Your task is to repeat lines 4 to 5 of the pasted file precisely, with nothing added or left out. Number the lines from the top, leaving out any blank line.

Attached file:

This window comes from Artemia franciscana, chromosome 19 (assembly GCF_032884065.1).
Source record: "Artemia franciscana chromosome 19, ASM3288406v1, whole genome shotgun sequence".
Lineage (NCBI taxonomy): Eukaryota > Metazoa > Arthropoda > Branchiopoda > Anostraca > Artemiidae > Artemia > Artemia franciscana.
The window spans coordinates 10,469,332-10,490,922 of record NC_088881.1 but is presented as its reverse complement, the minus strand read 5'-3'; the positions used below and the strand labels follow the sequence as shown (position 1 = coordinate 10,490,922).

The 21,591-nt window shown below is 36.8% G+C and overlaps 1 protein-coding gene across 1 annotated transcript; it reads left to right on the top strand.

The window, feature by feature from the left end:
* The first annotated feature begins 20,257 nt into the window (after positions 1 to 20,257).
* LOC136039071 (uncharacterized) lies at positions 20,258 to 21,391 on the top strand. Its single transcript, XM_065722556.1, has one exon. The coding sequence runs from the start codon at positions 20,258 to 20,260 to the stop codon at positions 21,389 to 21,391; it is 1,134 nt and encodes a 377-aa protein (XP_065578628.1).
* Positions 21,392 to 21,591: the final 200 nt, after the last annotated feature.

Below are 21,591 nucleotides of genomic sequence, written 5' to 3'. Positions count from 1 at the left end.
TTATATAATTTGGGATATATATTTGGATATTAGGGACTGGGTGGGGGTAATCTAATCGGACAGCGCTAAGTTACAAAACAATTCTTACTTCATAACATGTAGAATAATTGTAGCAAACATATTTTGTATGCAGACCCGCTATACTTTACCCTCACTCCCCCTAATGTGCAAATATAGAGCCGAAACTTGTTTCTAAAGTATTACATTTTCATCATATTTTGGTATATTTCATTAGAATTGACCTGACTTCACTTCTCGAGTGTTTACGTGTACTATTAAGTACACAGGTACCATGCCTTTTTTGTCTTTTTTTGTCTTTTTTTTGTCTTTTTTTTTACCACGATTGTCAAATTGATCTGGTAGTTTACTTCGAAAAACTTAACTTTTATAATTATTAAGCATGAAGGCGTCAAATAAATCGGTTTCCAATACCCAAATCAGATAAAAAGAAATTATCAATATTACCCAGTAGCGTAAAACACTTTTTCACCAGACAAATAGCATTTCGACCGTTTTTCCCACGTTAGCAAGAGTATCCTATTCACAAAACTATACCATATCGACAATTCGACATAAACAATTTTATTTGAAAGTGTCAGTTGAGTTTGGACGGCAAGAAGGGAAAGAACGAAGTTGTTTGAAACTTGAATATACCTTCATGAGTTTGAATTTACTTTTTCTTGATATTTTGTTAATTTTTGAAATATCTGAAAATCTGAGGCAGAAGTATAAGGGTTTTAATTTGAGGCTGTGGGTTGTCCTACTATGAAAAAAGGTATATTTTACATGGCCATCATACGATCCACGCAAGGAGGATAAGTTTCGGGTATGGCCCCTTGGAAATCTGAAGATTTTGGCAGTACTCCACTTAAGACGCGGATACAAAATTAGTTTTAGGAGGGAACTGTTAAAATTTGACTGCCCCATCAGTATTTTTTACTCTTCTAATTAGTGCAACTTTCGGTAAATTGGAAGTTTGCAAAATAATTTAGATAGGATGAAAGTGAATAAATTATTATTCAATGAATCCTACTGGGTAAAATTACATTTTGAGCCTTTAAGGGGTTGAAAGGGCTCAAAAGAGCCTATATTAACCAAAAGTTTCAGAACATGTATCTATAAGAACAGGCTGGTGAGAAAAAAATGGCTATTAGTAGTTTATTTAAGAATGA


The window spans coordinates 10,469,332-10,490,922 of record NC_088881.1 but is presented as its reverse complement, the minus strand read 5'-3'; the positions used below and the strand labels follow the sequence as shown (position 1 = coordinate 10,490,922).

The 21,591-nt window shown below is 36.8% G+C and overlaps 1 protein-coding gene across 1 annotated transcript; it reads left to right on the top strand.